The funeral of a Gordon Highlander has taken place – more than 100 years after his death in World War 1.
Private John Anderson, from the 4th Battalion, has been laid to rest at a rededication ceremony in Belgium after his remains were finally identified.
The 20-year-old from Inverurie was killed by shell fire during the Second Battle of Ypres on May 28, 1915, less than eight months after he signed up for the North-east battalion.
His remains were originally buried in Birr Cross Roads Cemetery in Ypres as an Unknown Soldier.
His new resting place is now at the Commonwealth War Graves Commission’s Blauwepoort Farm Cemetery in Belgium.
One of Pte Anderson’s relatives today told of their pride – having only found out about the family connection days before the rededication ceremony.
In August, the Ministry of Defence’s Joint Casualty and Compassionate Centre (JCCC) launched a nationwide appeal to trace his family.
Kellyanne Wiseman, a great niece of the soldier, found out a few days before the dedication that she was related to him.
The 38-year-old, who lives in Bridge of Don, said: “Someone had got in touch with me through Facebook about him potentially being a relative.
“However, my dad, who was also a Gordon Highlander, died earlier this month so I never really got a chance to go through it and didn’t think it was real. It wasn’t until I got a letter from the MoD that I went and had another look at the message.
“My mum died when I was nine and I never really kept up with the Anderson side of the family, so to find out more about a family member has been really interesting.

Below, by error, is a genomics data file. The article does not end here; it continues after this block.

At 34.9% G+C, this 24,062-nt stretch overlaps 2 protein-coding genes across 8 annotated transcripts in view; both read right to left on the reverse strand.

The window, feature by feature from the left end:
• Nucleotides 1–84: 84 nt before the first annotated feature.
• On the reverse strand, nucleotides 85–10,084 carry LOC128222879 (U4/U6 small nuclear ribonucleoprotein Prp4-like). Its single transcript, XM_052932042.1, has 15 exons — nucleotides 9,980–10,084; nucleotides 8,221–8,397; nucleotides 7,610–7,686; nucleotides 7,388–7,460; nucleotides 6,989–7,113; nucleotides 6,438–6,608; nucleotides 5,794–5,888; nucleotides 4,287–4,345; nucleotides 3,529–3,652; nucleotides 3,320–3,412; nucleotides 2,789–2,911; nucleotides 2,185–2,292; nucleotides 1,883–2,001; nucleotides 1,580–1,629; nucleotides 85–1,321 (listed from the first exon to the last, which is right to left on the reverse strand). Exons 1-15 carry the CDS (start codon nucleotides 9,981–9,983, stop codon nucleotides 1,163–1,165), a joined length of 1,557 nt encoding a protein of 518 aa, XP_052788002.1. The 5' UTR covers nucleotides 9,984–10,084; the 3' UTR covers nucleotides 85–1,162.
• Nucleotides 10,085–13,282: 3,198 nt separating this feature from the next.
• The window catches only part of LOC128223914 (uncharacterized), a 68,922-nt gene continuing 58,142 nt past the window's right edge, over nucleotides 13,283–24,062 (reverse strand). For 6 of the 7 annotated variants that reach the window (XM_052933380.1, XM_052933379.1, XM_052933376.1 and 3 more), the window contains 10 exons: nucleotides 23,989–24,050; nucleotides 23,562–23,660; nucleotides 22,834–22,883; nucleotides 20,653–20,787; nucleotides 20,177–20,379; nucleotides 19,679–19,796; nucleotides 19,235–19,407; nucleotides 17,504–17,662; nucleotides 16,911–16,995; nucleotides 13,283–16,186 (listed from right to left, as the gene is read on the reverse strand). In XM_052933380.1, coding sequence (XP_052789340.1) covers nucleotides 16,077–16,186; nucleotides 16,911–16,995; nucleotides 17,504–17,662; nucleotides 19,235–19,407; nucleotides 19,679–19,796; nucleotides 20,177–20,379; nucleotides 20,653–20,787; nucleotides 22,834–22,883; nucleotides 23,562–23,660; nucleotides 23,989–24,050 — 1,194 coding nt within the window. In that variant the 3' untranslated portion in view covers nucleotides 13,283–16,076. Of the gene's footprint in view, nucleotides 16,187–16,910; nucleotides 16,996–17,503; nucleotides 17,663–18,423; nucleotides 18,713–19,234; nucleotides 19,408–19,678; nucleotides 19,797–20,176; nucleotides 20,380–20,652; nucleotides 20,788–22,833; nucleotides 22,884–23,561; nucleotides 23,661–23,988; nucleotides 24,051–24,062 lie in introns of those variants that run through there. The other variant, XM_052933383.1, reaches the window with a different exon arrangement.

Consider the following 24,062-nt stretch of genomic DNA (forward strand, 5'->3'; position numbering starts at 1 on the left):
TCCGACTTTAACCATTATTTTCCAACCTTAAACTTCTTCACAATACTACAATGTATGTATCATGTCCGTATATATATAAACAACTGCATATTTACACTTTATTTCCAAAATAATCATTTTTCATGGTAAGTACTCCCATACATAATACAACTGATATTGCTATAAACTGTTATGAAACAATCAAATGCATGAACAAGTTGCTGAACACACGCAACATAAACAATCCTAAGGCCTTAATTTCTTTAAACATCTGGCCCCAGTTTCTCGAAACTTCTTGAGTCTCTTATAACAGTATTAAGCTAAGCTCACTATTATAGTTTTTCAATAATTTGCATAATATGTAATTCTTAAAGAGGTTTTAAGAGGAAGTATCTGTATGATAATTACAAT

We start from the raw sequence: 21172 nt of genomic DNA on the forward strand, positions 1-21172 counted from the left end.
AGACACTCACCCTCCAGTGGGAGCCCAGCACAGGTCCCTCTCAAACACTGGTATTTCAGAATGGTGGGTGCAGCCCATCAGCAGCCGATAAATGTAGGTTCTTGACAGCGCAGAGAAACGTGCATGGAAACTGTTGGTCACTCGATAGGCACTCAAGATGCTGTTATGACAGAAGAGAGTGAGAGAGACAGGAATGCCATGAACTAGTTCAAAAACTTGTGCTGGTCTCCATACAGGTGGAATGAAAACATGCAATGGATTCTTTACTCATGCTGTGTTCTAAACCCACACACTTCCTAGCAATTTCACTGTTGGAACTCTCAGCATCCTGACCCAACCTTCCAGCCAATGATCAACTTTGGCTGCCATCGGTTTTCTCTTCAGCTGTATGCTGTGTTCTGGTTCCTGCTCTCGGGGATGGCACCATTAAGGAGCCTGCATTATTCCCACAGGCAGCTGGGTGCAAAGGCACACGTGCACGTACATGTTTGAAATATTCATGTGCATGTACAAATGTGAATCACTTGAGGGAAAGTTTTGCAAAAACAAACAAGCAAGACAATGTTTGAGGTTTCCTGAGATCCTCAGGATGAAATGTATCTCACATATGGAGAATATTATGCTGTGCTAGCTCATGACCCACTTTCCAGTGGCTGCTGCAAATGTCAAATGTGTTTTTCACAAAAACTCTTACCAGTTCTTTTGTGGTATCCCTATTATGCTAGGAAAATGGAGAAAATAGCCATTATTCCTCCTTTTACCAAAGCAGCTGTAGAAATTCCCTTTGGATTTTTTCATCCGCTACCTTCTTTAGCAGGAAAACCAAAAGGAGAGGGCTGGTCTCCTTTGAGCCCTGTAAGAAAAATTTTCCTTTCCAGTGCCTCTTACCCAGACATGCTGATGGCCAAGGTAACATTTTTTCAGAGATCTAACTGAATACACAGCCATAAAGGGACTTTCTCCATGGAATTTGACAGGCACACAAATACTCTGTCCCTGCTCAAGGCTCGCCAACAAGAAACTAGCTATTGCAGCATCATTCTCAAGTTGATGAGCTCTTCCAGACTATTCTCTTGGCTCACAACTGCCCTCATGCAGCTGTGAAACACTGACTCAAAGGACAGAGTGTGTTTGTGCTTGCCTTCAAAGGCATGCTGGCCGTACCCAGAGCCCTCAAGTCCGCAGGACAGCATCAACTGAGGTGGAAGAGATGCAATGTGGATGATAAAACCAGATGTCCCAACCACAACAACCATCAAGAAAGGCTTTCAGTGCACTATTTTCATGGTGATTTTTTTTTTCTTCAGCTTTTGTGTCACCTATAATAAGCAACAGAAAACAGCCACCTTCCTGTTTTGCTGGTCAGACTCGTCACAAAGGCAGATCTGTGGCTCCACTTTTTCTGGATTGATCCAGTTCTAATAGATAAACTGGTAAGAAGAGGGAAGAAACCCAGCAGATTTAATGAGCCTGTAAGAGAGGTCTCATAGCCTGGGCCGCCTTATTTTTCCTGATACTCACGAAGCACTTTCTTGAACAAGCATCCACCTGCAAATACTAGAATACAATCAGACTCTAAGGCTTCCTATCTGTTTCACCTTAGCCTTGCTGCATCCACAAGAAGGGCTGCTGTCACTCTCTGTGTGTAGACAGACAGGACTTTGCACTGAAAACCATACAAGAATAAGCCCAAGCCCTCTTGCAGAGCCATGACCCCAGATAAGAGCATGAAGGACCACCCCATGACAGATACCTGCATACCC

“It has been really humbling to see the respect shown to my great uncle by everyone involved, even after all this time.”
Before enlisting, John was a butcher with Don Co-operative Society.
After joining the Gordon Highlanders, he saw active service in France and Flanders in March 1915.
At the time of his death, he was in the area of Vlamrtinghe, West Ypres.
It was reported by a fellow soldier to his family that he was killed by shell fire while on the frontline near a small village called Hooge.
The rededication was held jointly with one for a Liverpool soldier, Rifleman William Dickinson Evans.
Sue Raftree, from the JCCC, said: “These brave World War 1 soldiers fought for their country to make our lives better. It is a privilege for the Joint Casualty and Compassionate Centre to have organised these two very fitting services to ensure that finally these two soldiers have their own named headstones.”
Reverend Paul van Sittert, chaplain to the Highlanders, led the service with a new headstone provided by the CWGC.
Reverend Sittert said: “Lest we forget.
“Powerful words, and so much more for us that have been part of these rededication services where two previously unnamed soldiers have now been named.
“It is an incredible privilege and honour to have played a part.
“So many have paid the ultimate price, named and unnamed, yet their sacrifice will not be forgotten. We will remember them.”